Archive: Wayne Gretzky adresses the media at Team Canada practice earlier this month. (Toronto Sun photo/Fred Thornhill)
TURIN -- Did Wayne Gretzky outsmart himself by ignoring this NHL season with his roster selections for Team Canada?
The evidence seems overwhelming in the wake of two apparent factors: 1) Team Canada is out of the hockey medals and never did click in any way as a team; 2) That the four remaining hockey countries relied heavily on their hottest NHL players to assemble their rosters.
The strong Russian team that eliminated Canada has 10 of its top 12 NHL scorers on its roster. The Czech team has all of its top nine point-getters here. Finland has nine of its top 10, the Swedes have 10 of 12.
The Gretzky Selection: Only three of the top 10 point-getters and three of the top 12 goal Canadian goal scorers were named to Team Canada.
Gretzky favoured experience and past performance in putting this version of Team Canada together, this theory being that the team would come together quicker because of the past. The opposite turned out to be true.
As executive director, Gretzky also relied heavily on the experience of the 2002 Salt Lake City Olympics and the 2004 World Cup team but in retrospect that was a flawed strategy.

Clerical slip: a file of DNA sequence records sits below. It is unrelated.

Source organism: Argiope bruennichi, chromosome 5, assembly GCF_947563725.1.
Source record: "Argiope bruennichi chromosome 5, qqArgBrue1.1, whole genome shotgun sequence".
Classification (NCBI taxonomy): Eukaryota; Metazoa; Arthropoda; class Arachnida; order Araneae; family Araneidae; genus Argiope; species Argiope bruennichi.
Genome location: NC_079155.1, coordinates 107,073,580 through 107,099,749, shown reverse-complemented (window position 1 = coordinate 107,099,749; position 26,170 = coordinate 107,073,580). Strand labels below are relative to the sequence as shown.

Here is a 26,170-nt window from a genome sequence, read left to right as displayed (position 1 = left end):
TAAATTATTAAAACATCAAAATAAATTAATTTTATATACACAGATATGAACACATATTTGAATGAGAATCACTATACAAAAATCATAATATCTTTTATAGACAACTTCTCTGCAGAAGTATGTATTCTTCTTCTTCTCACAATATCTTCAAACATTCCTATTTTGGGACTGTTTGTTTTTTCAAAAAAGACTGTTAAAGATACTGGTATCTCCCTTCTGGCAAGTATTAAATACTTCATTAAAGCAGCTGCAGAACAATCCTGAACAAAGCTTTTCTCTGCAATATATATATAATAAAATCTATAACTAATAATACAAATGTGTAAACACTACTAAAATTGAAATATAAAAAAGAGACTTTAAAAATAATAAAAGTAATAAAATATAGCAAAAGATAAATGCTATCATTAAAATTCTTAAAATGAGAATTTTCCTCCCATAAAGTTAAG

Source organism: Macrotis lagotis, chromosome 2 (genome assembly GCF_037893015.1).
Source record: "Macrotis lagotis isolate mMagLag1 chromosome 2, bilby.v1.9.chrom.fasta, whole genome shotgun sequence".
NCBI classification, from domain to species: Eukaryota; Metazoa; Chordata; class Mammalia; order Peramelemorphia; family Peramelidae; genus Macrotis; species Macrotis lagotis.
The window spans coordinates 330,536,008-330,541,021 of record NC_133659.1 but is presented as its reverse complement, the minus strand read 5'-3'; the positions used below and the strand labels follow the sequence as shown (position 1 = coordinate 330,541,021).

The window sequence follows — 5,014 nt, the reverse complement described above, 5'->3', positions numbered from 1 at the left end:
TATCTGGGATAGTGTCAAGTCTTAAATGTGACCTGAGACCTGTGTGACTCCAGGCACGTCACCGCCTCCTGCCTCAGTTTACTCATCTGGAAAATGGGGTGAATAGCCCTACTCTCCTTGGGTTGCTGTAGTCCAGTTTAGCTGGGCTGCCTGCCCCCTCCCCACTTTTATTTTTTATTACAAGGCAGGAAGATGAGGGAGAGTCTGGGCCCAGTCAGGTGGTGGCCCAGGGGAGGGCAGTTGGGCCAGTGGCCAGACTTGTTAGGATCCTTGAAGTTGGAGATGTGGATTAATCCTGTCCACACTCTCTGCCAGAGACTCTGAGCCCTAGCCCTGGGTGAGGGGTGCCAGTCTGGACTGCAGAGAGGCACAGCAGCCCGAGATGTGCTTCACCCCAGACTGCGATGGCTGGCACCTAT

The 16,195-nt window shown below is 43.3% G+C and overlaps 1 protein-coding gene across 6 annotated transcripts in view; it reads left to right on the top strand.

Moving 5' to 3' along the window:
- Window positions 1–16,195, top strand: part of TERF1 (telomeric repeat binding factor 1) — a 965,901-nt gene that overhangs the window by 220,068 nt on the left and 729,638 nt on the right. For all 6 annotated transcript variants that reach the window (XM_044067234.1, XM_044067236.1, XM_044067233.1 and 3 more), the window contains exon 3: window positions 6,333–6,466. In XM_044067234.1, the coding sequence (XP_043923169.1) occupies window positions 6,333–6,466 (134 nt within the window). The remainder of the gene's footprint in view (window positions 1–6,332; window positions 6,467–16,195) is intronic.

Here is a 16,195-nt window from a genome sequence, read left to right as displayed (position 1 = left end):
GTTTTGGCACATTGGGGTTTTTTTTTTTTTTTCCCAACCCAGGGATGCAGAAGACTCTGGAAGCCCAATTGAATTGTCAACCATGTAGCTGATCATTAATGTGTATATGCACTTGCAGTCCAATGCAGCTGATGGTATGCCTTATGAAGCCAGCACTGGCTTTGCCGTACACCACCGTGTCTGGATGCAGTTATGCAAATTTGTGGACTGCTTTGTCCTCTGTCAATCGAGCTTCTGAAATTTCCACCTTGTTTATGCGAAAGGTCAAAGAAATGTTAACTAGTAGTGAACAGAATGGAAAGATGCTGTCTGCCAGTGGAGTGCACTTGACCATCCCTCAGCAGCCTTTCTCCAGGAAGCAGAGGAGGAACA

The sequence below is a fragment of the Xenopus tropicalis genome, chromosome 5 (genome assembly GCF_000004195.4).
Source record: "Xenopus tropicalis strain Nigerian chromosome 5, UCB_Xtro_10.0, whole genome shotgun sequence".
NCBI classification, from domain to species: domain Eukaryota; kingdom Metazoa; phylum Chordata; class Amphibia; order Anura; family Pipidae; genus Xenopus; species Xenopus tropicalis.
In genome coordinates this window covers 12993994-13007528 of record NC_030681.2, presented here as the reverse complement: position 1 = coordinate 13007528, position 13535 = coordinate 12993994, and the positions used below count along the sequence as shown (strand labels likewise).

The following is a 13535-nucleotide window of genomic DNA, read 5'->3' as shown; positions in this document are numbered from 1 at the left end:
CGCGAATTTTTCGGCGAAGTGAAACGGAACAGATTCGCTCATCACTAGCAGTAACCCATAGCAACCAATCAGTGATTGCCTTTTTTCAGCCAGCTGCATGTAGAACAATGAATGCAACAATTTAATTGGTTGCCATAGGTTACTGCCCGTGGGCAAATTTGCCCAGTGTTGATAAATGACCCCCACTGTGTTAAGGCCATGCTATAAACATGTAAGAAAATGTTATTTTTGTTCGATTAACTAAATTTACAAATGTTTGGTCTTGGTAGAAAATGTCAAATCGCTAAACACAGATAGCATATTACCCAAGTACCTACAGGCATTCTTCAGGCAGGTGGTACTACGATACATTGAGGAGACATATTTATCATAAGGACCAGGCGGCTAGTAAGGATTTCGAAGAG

The Salt Lake City Games were a hockey lifetime ago.
The World Cup tournament is played almost exclusively on NHL-sized rinks, and scheduled to give Canada every conceivable break.
The fact Martin St. Louis was an MVP two seasons ago or Vinny Lecavalier once was the MVP of the World Cup, did little to enhance Team Canada here.
"They were missing some good players," Alexei Kovalev, the Russian captain, said. "I don't know why."
Even Pat Quinn, who favoured the experienced roster, said that Olympic hockey is becoming closer to NHL hockey than Canadians may be willing to admit.
"I saw Russians dumping the puck in," Quinn said. "When did you see that before? I saw the Russians play a one-four to try to keep the lead. I see the Finns and Swedes doing NHL things that years ago would never have happened."
This is NHL hockey -- with national pride and greater intensity and teams, not individuals, winning. That is why an Aki Berg can look effective playing for Finland and not for the Maple Leafs. That's why Viktor Kozlov can look semi-dominant here and only average in New Jersey. That's why a Niklas Hagman is forgettable in Dallas but a large factor for Finland.
"You put that jersey on some guys and it transforms (them) into more than they usually are," Quinn said. "It's like giving Superman a cape."
You see that with players such as Canada's Kris Draper and Shane Doan. But when you're playing the best scorers in the NHL and you've left the majority of yours at home, you end up short-handed. It is a lesson not to be forgotten for the future of hockey.